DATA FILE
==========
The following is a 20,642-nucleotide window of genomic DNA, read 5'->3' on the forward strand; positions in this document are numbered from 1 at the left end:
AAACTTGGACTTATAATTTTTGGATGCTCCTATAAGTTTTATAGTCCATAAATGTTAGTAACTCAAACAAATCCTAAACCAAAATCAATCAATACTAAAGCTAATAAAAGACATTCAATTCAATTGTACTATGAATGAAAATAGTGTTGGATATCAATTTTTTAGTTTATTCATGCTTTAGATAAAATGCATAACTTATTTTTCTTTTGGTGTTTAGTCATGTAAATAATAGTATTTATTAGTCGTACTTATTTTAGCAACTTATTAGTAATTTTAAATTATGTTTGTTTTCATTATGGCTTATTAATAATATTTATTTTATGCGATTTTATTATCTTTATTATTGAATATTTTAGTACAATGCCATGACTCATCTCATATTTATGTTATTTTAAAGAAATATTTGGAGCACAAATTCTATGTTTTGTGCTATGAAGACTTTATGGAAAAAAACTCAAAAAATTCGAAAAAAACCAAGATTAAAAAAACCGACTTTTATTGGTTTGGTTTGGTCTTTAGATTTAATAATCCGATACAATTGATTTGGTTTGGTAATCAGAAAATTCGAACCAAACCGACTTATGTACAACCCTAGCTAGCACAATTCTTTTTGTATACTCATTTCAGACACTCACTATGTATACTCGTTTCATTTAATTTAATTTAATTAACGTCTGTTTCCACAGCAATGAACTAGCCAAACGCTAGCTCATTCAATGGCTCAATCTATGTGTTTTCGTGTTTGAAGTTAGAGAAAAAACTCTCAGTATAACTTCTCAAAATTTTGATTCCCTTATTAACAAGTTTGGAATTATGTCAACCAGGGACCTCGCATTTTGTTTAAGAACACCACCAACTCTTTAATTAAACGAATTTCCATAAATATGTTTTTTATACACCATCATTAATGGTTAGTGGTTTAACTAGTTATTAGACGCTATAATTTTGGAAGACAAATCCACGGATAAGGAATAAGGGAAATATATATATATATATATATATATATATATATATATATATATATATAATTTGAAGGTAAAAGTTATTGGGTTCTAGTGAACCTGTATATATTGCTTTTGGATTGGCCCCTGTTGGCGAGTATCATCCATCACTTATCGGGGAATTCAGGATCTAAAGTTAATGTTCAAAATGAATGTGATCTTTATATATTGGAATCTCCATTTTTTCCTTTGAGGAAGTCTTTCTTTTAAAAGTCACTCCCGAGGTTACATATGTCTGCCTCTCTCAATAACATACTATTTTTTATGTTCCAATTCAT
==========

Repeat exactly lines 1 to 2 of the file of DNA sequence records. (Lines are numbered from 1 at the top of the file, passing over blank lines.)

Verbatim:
The following is a 20,642-nucleotide window of genomic DNA, read 5'->3' on the forward strand; positions in this document are numbered from 1 at the left end:
AAACTTGGACTTATAATTTTTGGATGCTCCTATAAGTTTTATAGTCCATAAATGTTAGTAACTCAAACAAATCCTAAACCAAAATCAATCAATACTAAAGCTAATAAAAGACATTCAATTCAATTGTACTATGAATGAAAATAGTGTTGGATATCAATTTTTTAGTTTATTCATGCTTTAGATAAAATGCATAACTTATTTTTCTTTTGGTGTTTAGTCATGTAAATAATAGTATTTATTAGTCGTACTTATTTTAGCAACTTATTAGTAATTTTAAATTATGTTTGTTTTCATTATGGCTTATTAATAATATTTATTTTATGCGATTTTATTATCTTTATTATTGAATATTTTAGTACAATGCCATGACTCATCTCATATTTATGTTATTTTAAAGAAATATTTGGAGCACAAATTCTATGTTTTGTGCTATGAAGACTTTATGGAAAAAAACTCAAAAAATTCGAAAAAAACCAAGATTAAAAAAACCGACTTTTATTGGTTTGGTTTGGTCTTTAGATTTAATAATCCGATACAATTGATTTGGTTTGGTAATCAGAAAATTCGAACCAAACCGACTTATGTACAACCCTAGCTAGCACAATTCTTTTTGTATACTCATTTCAGACACTCACTATGTATACTCGTTTCATTTAATTTAATTTAATTAACGTCTGTTTCCACAGCAATGAACTAGCCAAACGCTAGCTCATTCAATGGCTCAATCTATGTGTTTTCGTGTTTGAAGTTAGAGAAAAAACTCTCAGTATAACTTCTCAAAATTTTGATTCCCTTATTAACAAGTTTGGAATTATGTCAACCAGGGACCTCGCATTTTGTTTAAGAACACCACCAACTCTTTAATTAAACGAATTTCCATAAATATGTTTTTTATACACCATCATTAATGGTTAGTGGTTTAACTAGTTATTAGACGCTATAATTTTGGAAGACAAATCCACGGATAAGGAATAAGGGAAATATATATATATATATATATATATATATATATATATATATATATATAATTTGAAGGTAAAAGTTATTGGGTTCTAGTGAACCTGTATATATTGCTTTTGGATTGGCCCCTGTTGGCGAGTATCATCCATCACTTATCGGGGAATTCAGGATCTAAAGTTAATGTTCAAAATGAATGTGATCTTTATATATTGGAATCTCCATTTTTTCCTTTGAGGAAGTCTTTCTTTTAAAAGTCACTCCCGAGGTTACATATGTCTGCCTCTCTCAATAACATACTATTTTTTATGTTCCAATTCAT